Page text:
As I continue work on Physician, Heal Thyself this summer of my discontent also continues. I have learned that I need yet another surgery in an attempt to repair my shoulder, returned to work on ‘light duty’ which actually means being moved from place to place because they have no idea what to do with me and Saturday morning my brother-in-law passed away very unexpectedly. Coupled with August being the anniversary of my parents birthdays as well as my mother’s death, it’s not my favorite time of year. However my mind is kept busy with my latest project, Physician, heal thyself and here is an excerpt.
The sun was just cresting the horizon and Ann snapped the strap of her bike helmet under her chin beginning her weekend ride. Once a competitive cyclist she now competed mostly with herself. When she did run races it was in the over-forty group but she could still hold her own. She really enjoyed riding, finding the exercise and experience invigorating. She hadn’t ridden since the earthquake so she wasn’t in a hurry; today was going to be a leisurely ride.
Because it was so early on Saturday morning she didn’t have to dodge much traffic as she made her way to the Colorado Street Bridge. It was such a beautiful old structure and she couldn’t see it, never mind riding over it, without thinking of Ted. His love of the bridge and architecture was something they had shared. Most people thought, since they were both in medical school, that was how they met but it was architecture and not medicine that had brought them together.
The day had been one of those warm days near the end of June gloom but before the summer heat set in and Ann was taking pictures of the buildings on the college campus when Ted came up behind her.
“What’s ya’ doin’?”
Without stopping her activity or looking at him she answered, “Taking pictures.”
“I can see that.”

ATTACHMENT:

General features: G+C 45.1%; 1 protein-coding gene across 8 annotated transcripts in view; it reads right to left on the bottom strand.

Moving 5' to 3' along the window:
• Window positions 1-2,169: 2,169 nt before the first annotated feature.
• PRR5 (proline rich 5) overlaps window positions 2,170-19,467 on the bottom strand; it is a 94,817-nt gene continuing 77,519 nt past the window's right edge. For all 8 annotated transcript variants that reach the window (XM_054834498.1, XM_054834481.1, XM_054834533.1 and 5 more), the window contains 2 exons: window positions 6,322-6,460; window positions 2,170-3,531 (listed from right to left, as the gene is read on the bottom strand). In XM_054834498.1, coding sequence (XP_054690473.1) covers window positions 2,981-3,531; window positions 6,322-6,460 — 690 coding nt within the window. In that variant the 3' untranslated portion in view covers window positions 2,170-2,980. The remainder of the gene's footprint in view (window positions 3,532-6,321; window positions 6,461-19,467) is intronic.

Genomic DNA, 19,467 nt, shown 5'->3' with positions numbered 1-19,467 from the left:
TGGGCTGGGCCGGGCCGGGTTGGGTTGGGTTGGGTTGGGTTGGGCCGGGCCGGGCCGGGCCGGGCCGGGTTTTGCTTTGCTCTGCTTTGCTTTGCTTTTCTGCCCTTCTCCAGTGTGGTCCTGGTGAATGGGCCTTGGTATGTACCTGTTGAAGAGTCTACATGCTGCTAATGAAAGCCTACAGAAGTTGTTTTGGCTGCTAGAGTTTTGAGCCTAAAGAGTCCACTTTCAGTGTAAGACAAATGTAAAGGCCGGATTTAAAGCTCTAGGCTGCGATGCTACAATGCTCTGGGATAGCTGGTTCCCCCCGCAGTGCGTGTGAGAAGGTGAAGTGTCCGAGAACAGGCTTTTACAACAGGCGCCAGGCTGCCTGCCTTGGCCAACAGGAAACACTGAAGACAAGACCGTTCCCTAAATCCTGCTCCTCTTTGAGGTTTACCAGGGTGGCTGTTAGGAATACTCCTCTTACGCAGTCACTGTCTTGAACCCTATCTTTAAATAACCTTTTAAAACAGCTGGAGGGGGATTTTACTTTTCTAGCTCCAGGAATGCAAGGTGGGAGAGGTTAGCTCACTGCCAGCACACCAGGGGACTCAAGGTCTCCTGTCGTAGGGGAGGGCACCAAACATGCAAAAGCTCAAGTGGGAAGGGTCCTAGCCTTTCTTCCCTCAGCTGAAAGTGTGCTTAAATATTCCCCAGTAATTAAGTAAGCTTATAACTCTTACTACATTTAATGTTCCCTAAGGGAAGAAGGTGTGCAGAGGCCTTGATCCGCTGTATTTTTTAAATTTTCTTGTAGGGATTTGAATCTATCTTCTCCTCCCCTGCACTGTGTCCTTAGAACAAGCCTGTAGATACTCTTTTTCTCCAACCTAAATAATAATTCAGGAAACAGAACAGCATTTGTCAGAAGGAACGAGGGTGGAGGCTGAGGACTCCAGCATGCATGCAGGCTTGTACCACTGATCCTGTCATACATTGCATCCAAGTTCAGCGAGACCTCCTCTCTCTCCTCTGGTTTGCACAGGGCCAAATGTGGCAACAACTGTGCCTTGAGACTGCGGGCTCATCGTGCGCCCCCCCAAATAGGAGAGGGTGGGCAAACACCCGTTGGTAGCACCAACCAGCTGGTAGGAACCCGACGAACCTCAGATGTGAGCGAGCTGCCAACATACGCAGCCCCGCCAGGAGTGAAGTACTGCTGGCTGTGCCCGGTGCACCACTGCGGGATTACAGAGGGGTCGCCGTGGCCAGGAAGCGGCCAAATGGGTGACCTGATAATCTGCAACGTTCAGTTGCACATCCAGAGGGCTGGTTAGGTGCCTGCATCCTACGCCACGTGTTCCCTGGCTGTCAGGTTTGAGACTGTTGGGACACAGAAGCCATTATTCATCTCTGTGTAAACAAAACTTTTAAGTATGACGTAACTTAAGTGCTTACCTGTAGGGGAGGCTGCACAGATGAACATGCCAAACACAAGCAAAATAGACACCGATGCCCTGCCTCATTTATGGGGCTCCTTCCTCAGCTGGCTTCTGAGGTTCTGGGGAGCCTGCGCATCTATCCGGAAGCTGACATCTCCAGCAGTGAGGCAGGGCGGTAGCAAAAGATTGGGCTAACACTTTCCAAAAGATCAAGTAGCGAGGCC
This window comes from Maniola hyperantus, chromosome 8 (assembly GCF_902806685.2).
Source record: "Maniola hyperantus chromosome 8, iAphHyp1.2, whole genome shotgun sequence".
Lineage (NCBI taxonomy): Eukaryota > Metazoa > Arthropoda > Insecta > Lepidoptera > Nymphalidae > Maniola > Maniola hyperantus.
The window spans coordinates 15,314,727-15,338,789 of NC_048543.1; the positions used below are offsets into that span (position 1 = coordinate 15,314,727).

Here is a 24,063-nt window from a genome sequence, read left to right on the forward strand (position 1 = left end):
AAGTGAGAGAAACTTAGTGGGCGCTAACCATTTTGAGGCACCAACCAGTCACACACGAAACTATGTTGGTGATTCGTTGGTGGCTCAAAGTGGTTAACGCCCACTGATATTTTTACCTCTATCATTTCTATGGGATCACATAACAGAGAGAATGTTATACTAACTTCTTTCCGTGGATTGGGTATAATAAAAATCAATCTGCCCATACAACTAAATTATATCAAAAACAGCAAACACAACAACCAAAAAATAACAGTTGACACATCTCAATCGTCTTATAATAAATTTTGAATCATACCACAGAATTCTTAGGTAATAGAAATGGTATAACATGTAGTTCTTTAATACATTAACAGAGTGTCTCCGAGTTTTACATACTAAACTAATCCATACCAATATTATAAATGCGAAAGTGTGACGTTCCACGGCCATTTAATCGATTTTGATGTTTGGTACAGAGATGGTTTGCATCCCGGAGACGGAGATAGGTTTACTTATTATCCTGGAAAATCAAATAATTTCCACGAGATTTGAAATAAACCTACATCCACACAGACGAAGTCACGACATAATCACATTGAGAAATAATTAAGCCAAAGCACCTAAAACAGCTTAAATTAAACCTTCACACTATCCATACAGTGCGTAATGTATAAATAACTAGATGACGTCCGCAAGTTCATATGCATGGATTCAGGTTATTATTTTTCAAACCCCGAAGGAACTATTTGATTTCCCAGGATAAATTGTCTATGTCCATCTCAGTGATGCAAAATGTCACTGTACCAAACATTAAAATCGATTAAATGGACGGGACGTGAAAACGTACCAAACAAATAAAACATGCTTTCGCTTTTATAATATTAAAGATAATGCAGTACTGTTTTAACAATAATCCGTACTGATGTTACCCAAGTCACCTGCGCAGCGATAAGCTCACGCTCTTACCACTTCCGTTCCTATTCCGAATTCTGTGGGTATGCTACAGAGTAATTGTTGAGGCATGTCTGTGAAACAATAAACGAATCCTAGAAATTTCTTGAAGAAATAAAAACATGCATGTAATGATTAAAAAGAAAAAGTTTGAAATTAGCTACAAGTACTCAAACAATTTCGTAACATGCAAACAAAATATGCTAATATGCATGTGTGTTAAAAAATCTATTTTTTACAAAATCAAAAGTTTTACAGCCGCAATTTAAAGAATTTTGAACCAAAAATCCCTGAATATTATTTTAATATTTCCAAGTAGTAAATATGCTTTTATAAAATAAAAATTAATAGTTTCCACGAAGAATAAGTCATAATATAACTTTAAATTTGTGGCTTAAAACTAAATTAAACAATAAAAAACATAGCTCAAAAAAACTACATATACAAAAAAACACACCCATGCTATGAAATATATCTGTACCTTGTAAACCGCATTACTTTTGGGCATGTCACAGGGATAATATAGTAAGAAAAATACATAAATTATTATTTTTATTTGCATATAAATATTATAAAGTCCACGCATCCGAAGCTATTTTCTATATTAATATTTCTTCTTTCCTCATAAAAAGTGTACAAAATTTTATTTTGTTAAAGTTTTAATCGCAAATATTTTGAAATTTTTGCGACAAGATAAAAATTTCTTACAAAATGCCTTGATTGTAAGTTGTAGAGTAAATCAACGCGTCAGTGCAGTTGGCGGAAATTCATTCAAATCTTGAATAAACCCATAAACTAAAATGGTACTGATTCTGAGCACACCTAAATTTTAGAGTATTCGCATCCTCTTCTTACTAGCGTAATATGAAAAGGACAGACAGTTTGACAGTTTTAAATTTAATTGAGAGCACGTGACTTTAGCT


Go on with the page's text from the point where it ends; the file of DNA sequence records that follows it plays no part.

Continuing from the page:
“Then why did you ask?”
“Well, I guess I meant why are you taking pictures of buildings?”
“You should say what you mean and mean what you say.” She walked away without looking at him.
He thought he was starting up a casual conversation with a very pretty girl but somehow it got turned around and now he was watching her walk away. What happened? He walked fast to catch up with her.
“So why are you taking pictures of the buildings?”
“So you’re a student here?”
“You aren’t very talkative.”
“You haven’t given me a reason to talk and I try not to unless I have something to say.”
“I don’t know. It just seems that most people talk without having much to say. So, like I said, unusual.”
“I don’t like to think of myself as ‘usual’.”
“You definitely are not.”
Ann turned to him and smiled, “Thank you.”
Her smile was radiant, her chestnut hair tumbled down her back and fell over her shoulders, gleaming in the sun, and her skin was like fine porcelain. His heart sped up and he felt a tightening in his chest.
He smiled back, “What’s your major?”
“I’m first year med school.”
“I’m fourth year.”
She smiled again but did not comment.
“So why the photography class?”
“I needed a little break from all the science and I love architecture, photography gave me an excuse to take pictures of the buildings I love.”
“Me, too. I actually considered architecture rather than medicine.”
“Why did you choose medicine?”
“It wasn’t really a choice I suppose since I’ve always wanted to be a doctor, it just never occurred to me not to go to medical school.”
“Me, too. I didn’t consider being an architect but I always wanted to be a doctor.”
“So we have a lot in common.”
“That’s more than a lot of people.” She agreed. “Can I buy you a cup of coffee?”
“No.” He thought things were going well so was surprised by the abrupt rejection. “I don’t drink coffee but you can buy me some ice tea.”
They had walked across the quad together and until she broke the engagement they had been together almost every day. Three years that he just threw away for a fling. She started pedaling as fast as she could, taking the just over two miles on Los Feliz in record time; a record for her at any rate. Ann continued her ride making a concerted effort to not think about Ted and his betrayal. A betrayal he still denied.